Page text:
Harm of Will by Bjork
How interesting that a song written in 2001 can have such an eerie reminder of post-romantic music that came about 100 years earlier, especially when it is in an entirely new genre. To me, music like this is a wonderful reminder that musical genres are not rigid; anything goes in this modern musical age. This song truly plays with expectations, which should be welcomed by any listener. This song does very well with musical elements that contemporaries had trouble with, and falls a bit short with elements that others sold their lives to. In that regard, it is very much like a modern take of post-romanticism (if this review seems awfully similar to the Debussy review a few weeks back, do not be alarmed). The one musical element that is lacking in this piece is a strong, linear melodic line. There were sections of the vocal line that separated itself from the texture at some key points, which gave it some interest. Musically, however, listeners have nothing to latch onto as far as memorable motives go. The vocal line did not capture much attention, which does not bode well for an intriguing melody (it was an incredible decision, though, which will be discussed later). What saves the melody from being tastefully bad is its amount of repetition and familiarity. Although it is not a line that is easily harmonized, it stays within a few certain pitches so that it is at least identifiable. It also has a wonderfully constructed contour which moves well throughout the piece and climaxes at the perfect time. In the grand scheme of this piece, the melody is but an afterthought.
When someone tries to describe a piece of music as “art-pop”, that usually just means that the foundation of a popular song has been creatively experimented with. This harmony is not only experimental, but fully artistic. There is thankfully no traceable existence of the “commercialism” foundation in this sound, and that is due to the creative harmony being employed. It sounds a never-ending puzzle that keeps being added to. It unravels from multiple 7th chords to simple triads, only to be given a new direction by an added non-chord tone. There is just enough harmonic ambiguity to sound interesting and appealing. This ambiguity also allows for some incredible moments when the harmony finally lands on a recognizable chord that fits within a key. It creates an amazing weave of sound. There were times when the voice came in that the harmony become a bit static when it should have either expounded on its previous motion or worked to counter the vocal line. That was not completely terrible, though, since the harmony had already established itself as slow-moving and difficult to detect. This harmony made up for the lack of melody incredibly well, and then some.
This is an incredible combination of the old and the new. The orchestral instrumentation of strings, pitched percussion, and voice seems archaic for a popular artist’s song written merely 15 years ago. This goes to show that there is no limits for any genre in terms of instrumentation; it is all about what mood or message the musician wants to portray. This piece combines standard orchestral instruments with modern techniques of echo and reverb to create an awe-inspiring soundscape. Bjork (I am assuming she had full creative control) did not limit herself at all. She recognized everything that was available to her and did an incredible job with choosing each specific sound. The most effective to me was the entrance of the choir in the background. It was everything an effective timbre is supposed to be: unique, surprising, pleasing, and fitting. When the harmony had its moments of stasis, the timbre kept the piece alive with the beautiful strings and the soft celesta motives. This collective sound had some risk to it by not including any instruments more relateable to the general public such as piano or guitar (the latter certainly would not have fit at all). The risk paid off very well, and the result is a sound that you’ll want to hear over and over again.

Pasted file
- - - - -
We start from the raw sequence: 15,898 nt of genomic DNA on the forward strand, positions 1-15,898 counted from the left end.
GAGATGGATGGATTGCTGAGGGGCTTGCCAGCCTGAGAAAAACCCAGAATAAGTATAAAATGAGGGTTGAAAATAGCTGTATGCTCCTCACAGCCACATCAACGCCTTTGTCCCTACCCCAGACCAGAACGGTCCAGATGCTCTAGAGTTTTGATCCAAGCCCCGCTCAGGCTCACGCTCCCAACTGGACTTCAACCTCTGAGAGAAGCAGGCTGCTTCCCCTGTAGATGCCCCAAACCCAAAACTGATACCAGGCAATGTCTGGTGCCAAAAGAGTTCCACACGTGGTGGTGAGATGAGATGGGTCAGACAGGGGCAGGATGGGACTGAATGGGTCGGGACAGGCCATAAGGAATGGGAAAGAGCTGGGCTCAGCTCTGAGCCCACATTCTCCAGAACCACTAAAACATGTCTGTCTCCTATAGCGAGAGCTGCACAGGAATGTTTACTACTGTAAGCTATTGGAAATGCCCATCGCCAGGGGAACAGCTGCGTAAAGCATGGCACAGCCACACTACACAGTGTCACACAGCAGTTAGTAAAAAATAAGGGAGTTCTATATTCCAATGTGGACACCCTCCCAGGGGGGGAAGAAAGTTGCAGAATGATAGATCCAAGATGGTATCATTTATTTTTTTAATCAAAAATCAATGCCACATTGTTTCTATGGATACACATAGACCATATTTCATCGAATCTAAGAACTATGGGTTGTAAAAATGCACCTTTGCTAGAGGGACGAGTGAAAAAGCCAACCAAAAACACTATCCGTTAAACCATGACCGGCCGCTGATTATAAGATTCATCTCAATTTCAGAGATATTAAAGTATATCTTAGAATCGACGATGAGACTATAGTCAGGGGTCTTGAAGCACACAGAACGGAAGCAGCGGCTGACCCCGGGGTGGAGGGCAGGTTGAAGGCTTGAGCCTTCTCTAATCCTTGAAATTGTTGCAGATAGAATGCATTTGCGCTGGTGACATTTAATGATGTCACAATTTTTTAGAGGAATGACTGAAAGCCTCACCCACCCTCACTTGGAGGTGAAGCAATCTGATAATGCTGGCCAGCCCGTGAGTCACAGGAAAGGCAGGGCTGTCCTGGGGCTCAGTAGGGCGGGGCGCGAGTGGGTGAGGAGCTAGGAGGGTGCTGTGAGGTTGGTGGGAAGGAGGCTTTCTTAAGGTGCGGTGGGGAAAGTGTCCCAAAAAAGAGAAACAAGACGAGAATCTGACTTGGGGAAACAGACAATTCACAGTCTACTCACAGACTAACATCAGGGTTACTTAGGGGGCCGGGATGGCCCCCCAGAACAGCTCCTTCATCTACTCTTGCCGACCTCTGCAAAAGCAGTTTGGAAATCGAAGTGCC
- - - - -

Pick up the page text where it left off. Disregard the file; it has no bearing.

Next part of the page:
Regardless of how the general populace views her, Bjork has been incredibly important in the popular music world, paving a way for other songwriters who are not satisfied with the cheap sounds and sellout culture of today’s pop music. She has brought ideals of post-romanticism, minimalism, post-modernism, and ambient music into a popular setting, which has opened doors for other musicians to take part in this collide of concert music and commercial music. I would argue that her effect on the popular music world is by accident, since she really is a classically influenced musician who is simply writing what she alone wants. It is a shame that she could not quite gain the support that other comparable artists, who have not gone as far as her, have benefited from (I’m looking at you, Lady Gaga). This particular album was not necessarily a standout in her career, but it a great representation of her ability.
Final Score: 137/180